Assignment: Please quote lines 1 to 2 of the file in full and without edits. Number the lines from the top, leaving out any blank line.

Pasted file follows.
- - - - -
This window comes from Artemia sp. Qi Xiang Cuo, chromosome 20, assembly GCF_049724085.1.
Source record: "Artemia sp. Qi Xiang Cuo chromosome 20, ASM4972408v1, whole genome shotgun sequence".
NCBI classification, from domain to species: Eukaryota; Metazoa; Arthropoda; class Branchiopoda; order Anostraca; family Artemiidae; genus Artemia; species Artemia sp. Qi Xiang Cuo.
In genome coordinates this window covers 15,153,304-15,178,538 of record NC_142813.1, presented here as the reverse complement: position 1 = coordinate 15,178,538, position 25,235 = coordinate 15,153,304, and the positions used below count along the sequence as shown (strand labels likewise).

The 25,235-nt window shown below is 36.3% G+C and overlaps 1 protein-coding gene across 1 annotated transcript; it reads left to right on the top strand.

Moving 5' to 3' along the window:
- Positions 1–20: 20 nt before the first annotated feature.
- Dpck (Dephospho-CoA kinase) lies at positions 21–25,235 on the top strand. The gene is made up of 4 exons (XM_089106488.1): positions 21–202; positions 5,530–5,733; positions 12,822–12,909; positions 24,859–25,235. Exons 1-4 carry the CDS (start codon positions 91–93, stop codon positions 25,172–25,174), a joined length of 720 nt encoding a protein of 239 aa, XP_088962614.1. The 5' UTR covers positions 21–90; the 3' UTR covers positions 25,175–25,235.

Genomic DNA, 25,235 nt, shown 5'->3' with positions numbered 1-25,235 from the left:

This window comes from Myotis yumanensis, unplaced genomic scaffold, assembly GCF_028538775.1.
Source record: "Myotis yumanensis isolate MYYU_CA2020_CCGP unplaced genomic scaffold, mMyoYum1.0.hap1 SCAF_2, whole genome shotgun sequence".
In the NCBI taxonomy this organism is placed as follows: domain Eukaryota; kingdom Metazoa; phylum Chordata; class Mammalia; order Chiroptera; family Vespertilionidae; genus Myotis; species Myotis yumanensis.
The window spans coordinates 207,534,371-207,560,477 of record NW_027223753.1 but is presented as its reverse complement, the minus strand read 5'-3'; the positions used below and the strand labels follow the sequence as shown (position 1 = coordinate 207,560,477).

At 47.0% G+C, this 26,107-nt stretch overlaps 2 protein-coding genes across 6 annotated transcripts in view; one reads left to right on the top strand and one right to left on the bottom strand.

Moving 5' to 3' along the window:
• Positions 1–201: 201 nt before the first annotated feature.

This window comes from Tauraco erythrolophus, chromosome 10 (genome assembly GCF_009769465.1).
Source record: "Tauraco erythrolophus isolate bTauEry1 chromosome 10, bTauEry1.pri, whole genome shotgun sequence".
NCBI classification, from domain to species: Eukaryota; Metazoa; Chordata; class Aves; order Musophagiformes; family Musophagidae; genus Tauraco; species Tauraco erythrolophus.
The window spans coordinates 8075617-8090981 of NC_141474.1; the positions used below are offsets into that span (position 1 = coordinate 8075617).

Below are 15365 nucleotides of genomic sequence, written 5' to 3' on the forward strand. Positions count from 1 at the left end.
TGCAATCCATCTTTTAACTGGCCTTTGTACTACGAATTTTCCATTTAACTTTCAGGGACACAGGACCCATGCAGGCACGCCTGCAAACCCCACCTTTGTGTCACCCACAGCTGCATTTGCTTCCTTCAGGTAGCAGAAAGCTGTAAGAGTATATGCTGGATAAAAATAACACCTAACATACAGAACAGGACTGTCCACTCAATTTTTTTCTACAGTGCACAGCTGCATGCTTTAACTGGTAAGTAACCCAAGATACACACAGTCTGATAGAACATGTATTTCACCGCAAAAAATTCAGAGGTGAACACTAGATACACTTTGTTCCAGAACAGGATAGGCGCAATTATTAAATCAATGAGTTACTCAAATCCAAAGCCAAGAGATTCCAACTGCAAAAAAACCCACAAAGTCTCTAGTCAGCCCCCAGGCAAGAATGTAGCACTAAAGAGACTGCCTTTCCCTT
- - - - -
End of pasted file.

This window comes from Artemia sp. Qi Xiang Cuo, chromosome 20, assembly GCF_049724085.1.
Source record: "Artemia sp. Qi Xiang Cuo chromosome 20, ASM4972408v1, whole genome shotgun sequence".